Minnesota joined 15 states Monday in asking a California federal judge to halt President Donald Trump’s national emergency declaration, arguing that diverting funds to build a border wall would hurt the state’s National Guard and frustrate counter-narcotic efforts.
Minnesota Attorney General Keith Ellison said Monday that if Trump’s Friday declaration were to move forward, federal money designated for the Minnesota National Guard would be at risk, challenging efforts to intercept drug trafficking and respond to natural disasters.
“It is also a clear overreach of the power of the executive branch that hurts the people of Minnesota and every state by manufacturing a crisis — at a time when unauthorized border-crossings are at a 20-year low — that endangers the balance of powers at the root of our Constitution,” Ellison said after the lawsuit was filed by California Attorney General Xavier Becerra in the Northern District of California.
The legal challenge was widely expected — including by the president — soon after Trump’s declaration. Ellison posted multiple tweets signaling his intent to join the litigation, including retweeting news reports that such a move was in the works. On Saturday, after a Minnesota immigration lawyer tweeted to Ellison urging him to join Becerra in filing suit, the first-term attorney general replied “Brilliant idea!”
Trump is seeking to redirect billions of dollars to build a wall that was a central campaign promise in 2016 and for which he has previously failed to negotiate funding. Trump declared the emergency after signing a spending package that included $1.375 billion for fencing in some areas along the border. A previous impasse over the wall produced a record 35-day government shutdown.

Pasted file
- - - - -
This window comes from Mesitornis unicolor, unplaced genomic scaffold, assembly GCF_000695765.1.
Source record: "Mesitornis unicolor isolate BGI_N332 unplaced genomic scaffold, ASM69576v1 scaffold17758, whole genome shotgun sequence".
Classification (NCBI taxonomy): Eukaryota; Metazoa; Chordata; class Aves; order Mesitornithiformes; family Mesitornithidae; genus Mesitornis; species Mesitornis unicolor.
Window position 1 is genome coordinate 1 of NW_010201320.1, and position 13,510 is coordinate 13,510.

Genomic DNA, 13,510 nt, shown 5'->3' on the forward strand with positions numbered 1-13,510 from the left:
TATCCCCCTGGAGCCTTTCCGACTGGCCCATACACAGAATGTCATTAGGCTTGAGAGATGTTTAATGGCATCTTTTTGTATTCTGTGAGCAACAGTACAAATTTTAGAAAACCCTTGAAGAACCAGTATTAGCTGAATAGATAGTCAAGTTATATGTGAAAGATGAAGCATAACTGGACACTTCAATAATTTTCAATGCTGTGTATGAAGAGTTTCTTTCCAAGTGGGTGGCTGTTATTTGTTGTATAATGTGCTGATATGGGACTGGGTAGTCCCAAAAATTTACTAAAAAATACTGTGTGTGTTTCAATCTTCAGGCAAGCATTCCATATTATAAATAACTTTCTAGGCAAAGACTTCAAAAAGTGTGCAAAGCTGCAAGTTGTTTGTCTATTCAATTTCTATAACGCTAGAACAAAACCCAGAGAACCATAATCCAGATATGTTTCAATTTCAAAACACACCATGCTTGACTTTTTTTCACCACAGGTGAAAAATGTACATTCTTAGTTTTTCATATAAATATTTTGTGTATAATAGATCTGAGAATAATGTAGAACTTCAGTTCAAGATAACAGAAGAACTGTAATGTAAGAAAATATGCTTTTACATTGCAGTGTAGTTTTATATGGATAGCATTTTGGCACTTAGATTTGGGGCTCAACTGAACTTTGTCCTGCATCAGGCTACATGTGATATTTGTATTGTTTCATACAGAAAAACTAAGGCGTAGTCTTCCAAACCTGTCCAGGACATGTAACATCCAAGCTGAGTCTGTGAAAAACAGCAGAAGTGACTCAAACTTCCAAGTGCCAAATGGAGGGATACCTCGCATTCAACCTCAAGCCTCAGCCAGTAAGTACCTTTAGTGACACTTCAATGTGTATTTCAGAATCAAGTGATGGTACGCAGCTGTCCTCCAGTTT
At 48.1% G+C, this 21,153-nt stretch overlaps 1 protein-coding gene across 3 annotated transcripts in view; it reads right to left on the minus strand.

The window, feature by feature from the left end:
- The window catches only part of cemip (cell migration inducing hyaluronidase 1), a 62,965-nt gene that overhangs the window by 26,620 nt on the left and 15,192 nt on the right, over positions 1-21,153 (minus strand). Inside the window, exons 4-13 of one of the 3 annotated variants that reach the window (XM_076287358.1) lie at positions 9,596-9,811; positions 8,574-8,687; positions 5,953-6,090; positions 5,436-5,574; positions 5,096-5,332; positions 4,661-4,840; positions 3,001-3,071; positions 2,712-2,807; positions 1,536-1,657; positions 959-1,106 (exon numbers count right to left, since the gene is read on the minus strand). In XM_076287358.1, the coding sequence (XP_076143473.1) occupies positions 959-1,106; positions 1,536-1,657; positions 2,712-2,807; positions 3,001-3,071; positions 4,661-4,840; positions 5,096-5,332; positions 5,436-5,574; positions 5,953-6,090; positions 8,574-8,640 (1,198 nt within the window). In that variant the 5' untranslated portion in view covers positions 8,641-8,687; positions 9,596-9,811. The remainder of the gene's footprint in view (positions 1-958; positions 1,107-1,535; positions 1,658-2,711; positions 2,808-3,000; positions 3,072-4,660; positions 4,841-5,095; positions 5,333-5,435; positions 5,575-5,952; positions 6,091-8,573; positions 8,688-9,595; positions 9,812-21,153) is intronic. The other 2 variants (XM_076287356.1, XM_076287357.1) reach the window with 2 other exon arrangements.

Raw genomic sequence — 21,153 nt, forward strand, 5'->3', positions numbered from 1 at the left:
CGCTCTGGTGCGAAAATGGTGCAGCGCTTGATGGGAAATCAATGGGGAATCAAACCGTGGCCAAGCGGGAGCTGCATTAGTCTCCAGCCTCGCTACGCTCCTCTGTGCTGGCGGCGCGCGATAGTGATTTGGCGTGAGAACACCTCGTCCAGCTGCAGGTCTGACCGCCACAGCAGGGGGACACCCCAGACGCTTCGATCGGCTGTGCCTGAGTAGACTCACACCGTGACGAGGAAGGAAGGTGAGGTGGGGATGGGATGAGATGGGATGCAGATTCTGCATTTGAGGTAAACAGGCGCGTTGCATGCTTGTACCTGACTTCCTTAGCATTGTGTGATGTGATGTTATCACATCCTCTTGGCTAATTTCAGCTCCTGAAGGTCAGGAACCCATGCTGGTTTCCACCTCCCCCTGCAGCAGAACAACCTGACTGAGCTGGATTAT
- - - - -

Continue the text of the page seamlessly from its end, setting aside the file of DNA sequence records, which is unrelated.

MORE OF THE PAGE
“We will have a national emergency, and we will then be sued and they will sue us in the Ninth Circuit, even though it shouldn’t be there and we’ll possibly get a bad ruling, and then we’ll get another bad ruling and then we’ll end up at the Supreme Court, and hopefully we’ll get a fair shake,” Trump said, referring to the federal appeals court that rejected his 2017 travel ban before it was later upheld by the Supreme Court.
The lawsuit filed Monday, which is asking that the court immediately stop what the states describe as a “vanity project” from starting, argues that the 16 states “collectively stand to lose millions” in federal funding used by National Guard units to curb drug trafficking and annual funding awarded to law enforcement programs through the Treasury Forfeiture Fund.
The states cite federal government figures to argue that no crisis exists at the border: Customs and Border Protection numbers show unlawful entries are near a 45-year low, and the State Department acknowledged a “lack of credible evidence” that terrorists are using the border to sneak into the U.S.
Becerra has led dozens of suits against the Trump administration since taking office in 2017. Ellison recently joined his former U.S. House progressive caucus ally in suing to block the government from adding a citizenship question to the 2020 Census and last week joined 21 other attorneys general in an amicus brief asking the Ninth Circuit to uphold a lower-court ruling that blocked Homeland Security from terminating Temporary Protected Status for people from Haiti, El Salvador, Nicaragua and Sudan.
“When the president or the federal government harms the people of Minnesota, I’ll use the power of my office to protect Minnesotans,” Ellison said Monday.